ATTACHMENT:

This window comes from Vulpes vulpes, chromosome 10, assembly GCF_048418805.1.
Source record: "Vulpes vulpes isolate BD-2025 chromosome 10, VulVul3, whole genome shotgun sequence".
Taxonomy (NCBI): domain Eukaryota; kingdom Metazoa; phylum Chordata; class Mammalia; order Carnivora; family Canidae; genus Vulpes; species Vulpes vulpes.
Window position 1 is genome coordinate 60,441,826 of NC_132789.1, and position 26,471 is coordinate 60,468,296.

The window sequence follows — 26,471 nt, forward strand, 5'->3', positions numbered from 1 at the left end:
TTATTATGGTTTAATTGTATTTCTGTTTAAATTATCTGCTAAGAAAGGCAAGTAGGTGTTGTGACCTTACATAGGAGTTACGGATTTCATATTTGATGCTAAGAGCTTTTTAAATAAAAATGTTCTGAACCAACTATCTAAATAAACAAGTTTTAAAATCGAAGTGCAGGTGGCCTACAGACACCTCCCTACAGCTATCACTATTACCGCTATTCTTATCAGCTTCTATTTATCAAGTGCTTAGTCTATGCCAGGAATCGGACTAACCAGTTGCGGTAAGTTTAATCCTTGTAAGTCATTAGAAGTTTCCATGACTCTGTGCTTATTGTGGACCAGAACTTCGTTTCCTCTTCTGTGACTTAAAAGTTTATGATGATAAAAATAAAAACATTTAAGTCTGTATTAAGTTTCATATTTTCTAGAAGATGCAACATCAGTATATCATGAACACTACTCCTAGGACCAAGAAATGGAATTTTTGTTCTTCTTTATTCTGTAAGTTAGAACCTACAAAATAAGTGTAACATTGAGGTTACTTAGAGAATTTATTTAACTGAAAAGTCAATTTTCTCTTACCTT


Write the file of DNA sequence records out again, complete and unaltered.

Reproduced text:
This window comes from Vulpes vulpes, chromosome 10, assembly GCF_048418805.1.
Source record: "Vulpes vulpes isolate BD-2025 chromosome 10, VulVul3, whole genome shotgun sequence".
Taxonomy (NCBI): domain Eukaryota; kingdom Metazoa; phylum Chordata; class Mammalia; order Carnivora; family Canidae; genus Vulpes; species Vulpes vulpes.
Window position 1 is genome coordinate 60,441,826 of NC_132789.1, and position 26,471 is coordinate 60,468,296.

The window sequence follows — 26,471 nt, forward strand, 5'->3', positions numbered from 1 at the left end:
TTATTATGGTTTAATTGTATTTCTGTTTAAATTATCTGCTAAGAAAGGCAAGTAGGTGTTGTGACCTTACATAGGAGTTACGGATTTCATATTTGATGCTAAGAGCTTTTTAAATAAAAATGTTCTGAACCAACTATCTAAATAAACAAGTTTTAAAATCGAAGTGCAGGTGGCCTACAGACACCTCCCTACAGCTATCACTATTACCGCTATTCTTATCAGCTTCTATTTATCAAGTGCTTAGTCTATGCCAGGAATCGGACTAACCAGTTGCGGTAAGTTTAATCCTTGTAAGTCATTAGAAGTTTCCATGACTCTGTGCTTATTGTGGACCAGAACTTCGTTTCCTCTTCTGTGACTTAAAAGTTTATGATGATAAAAATAAAAACATTTAAGTCTGTATTAAGTTTCATATTTTCTAGAAGATGCAACATCAGTATATCATGAACACTACTCCTAGGACCAAGAAATGGAATTTTTGTTCTTCTTTATTCTGTAAGTTAGAACCTACAAAATAAGTGTAACATTGAGGTTACTTAGAGAATTTATTTAACTGAAAAGTCAATTTTCTCTTACCTT